A hundred years ago, scientists had already put forward the hypothesis that the immune system recognizes cancer cells and eliminates them. But it was only recently that a major breakthrough was achieved with so-called checkpoint inhibitors. They act on the immune system's checkpoints. In a healthy person, these checkpoints prevent an exaggerated immune response. Tumors take advantage of the fact that these checkpoints suppress the immune response against them. And this is where the checkpoint inhibitors come in: They block the signaling pathway, effectively releasing the breaks of the immune system and thus giving the body's defenses the opportunity to attack the tumor.
PD-L1 can be used in diagnostic testing
The promising target structure to treat tumors with checkpoint inhibitors is the receptor for programmed cell death 1 (PD-1) which occurs on t-cells, and its ligand PD-L1, which occurs in most tumor cells. First, drugs canceling out the tumor-related break function in the immune defense via this checkpoint are already available on the market. "PD-L1 is also an interesting biomarker for diagnostic testing to predict the patients' response to the immunotherapy", explains Jan Budczies, bioinformatician at the DKTK partner institution Charité Berlin. "Current studies however show that the interrelationships are quite complex." Therefore, not all patients with PD-L1 in the tumor tissue responded to a therapy with PD-L1 blockers. On the other hand, treatment has been shown to be successful in patients where hardly any PD-L1 protein was detected in the tumors.
Tumors differ in the number of PD-L1 gene copies
In collaboration with scientists at DKTK sites in Berlin, München and Heidelberg, the team around bioinformatician Jan Budczies and pathologist Albrecht Stenzinger showed that tumors from many cancer types differ in the number of PD-L1 gene copies. In the tumor genomes of 9771 patients with 22 different cancer forms, including the most common such as lung, colon and breast cancer, the scientists found that quantities of copies of the PD-L1 gene and other neighboring genes were altered. The study showed that whenever gene copies were deleted or gained, the gene activity and the amount of PD-L1 protein in the tumor were frequently effected.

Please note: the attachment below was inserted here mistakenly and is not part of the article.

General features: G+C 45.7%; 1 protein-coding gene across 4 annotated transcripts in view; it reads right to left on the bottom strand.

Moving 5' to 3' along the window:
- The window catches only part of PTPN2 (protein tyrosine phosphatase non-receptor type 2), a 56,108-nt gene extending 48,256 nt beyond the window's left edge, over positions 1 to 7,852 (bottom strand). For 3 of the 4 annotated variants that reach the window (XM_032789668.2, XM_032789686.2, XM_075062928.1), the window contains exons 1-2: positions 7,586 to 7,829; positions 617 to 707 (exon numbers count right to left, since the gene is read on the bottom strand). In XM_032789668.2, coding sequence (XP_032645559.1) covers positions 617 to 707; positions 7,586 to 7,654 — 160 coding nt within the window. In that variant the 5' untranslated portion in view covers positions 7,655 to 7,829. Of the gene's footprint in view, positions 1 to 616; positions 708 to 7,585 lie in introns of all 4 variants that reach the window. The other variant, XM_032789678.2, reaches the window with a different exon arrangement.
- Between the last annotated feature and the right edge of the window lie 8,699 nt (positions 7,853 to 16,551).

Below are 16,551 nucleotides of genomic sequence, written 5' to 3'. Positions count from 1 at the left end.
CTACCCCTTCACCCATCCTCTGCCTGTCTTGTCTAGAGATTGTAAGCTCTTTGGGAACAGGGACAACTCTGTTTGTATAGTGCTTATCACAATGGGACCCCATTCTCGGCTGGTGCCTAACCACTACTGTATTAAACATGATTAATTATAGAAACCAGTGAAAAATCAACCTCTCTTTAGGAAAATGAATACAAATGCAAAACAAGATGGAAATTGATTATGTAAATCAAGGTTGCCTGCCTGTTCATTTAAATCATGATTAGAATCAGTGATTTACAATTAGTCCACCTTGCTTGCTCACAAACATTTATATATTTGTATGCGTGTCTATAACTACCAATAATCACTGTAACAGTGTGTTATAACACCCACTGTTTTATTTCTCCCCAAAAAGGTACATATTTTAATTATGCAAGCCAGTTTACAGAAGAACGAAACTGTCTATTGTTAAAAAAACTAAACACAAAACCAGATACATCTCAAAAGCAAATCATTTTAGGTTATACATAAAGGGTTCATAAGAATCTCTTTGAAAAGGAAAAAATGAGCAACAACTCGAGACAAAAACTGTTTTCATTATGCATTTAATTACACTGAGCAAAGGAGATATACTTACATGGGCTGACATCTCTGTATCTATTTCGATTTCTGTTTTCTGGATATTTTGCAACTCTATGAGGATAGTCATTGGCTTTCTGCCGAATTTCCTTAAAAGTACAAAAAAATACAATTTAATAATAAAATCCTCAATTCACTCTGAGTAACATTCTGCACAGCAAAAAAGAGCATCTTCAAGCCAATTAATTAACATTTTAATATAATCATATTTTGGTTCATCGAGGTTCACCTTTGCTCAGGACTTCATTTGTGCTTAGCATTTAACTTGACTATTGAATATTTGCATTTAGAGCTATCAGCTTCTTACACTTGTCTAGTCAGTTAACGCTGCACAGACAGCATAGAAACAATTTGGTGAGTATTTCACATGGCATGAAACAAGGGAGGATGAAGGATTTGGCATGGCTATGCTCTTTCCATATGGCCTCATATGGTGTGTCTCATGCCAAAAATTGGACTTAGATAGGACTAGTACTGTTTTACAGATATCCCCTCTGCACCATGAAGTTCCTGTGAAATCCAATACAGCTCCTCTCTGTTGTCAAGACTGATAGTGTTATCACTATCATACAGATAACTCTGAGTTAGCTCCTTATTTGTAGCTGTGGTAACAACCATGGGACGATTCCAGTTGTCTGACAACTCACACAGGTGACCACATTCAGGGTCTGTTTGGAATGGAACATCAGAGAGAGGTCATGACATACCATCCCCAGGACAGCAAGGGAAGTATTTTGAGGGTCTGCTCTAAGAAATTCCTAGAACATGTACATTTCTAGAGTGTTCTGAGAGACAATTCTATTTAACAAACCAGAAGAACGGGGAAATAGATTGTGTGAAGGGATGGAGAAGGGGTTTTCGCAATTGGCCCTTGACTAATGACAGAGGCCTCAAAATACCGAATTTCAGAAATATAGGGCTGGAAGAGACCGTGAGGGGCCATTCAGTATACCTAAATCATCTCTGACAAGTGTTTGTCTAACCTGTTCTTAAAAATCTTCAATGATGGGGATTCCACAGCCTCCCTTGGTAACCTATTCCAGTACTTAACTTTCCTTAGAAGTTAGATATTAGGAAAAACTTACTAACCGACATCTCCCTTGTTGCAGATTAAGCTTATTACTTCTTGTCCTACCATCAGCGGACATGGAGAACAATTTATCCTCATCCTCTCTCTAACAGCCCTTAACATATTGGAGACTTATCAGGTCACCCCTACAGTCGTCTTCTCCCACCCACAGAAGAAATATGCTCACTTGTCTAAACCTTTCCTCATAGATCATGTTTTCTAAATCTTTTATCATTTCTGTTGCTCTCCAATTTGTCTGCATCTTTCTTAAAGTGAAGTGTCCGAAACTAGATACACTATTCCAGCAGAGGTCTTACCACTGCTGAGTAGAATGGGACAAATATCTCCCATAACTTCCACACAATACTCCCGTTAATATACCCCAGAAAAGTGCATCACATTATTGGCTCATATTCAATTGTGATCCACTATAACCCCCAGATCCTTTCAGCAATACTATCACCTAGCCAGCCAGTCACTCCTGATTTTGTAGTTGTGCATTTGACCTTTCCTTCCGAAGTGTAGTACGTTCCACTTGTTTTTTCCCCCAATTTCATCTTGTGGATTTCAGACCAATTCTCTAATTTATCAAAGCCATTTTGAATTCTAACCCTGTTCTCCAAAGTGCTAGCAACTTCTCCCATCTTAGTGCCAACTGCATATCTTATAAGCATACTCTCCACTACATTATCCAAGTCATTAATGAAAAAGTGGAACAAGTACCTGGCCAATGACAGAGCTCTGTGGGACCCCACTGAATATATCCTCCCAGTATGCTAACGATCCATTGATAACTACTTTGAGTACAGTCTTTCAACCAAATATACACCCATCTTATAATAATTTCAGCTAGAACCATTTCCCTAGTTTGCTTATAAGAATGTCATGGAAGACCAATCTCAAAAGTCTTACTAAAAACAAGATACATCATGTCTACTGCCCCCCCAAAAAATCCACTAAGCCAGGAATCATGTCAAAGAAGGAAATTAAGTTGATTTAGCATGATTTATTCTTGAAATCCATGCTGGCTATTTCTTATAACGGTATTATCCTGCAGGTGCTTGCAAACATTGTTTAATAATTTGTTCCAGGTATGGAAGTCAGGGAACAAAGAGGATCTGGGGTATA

This study should help to optimize diagnostic tests for the deployment of checkpoint inhibitors, and to better understand tumor biology with regard to immunotherapy and other therapeutic methods. "We were able to show that the number of PD-L1 gene copies may be altered in different types of cancer", explains Albrecht Stenzinger from the Institute of Pathology of the University Hospital Heidelberg and the National Center for Tumor Diseases (NCT). "This affects not only PD-L1 itself, but also numerous neighboring genes, some of which are already known as driver genes for tumor diseases. Most tumors with increased quantities of PD-L1 gene copies also possess more copies of the gene for the JAK2 kinase, which plays a role in blood disorders and was recently identified as a target structure in a breast cancer subtype associated with a dismal prognosis."
PD-L1 gene copy number is a potential biomarker
Gene analyses can contribute to the identification of further target structures neighboring PD-L1. "Studies of this kind are extremely complex and can only be performed by an interdisciplinary team of medical experts and basic researchers. By combining the expertise of oncologists, bioinformaticians and pathologists, the DKTK offers ideal conditions", Albrecht Stenzinger enthuses. Jan Budczies, who is responsible for the bioinformatic part of the study points out that "big data analyses are an important tool of modern medicine. But for us to translate the results quickly into benefits for patients, scientists must collaborate on an interdisciplinary basis."
The analysis of PD-L1 Gen copy and PD-L1 Gen receptors may help to identify patients that will especially benefit from an immunotherapy with checkpoint inhibitors. Two recently published studies on the Hodgkin lymphoma have shown that PD-L1 Gen copy analysis is indeed relevant for clinical practice. Both, the progression of the disease and the success of the treatment with PD-1 signaling pathway inhibitors could be predicted on the basis of copy numbers of the PD-L1 gene. Budczies and Stenzinger's work suggests that this could also be the case for various other cancer types.
Budczies, J. et. al.: Pan-Cancer Analysis of Copy Number Changes in Programmed Death-Ligand 1 (PD-L1, CD274) - Associations with Gene Expression, Mutational Load, and Survival. In: Genes, Chromosomes & Cancer (22. April 2016) DOI: 10.1002/gcc.22365
Source: German Cancer Consortium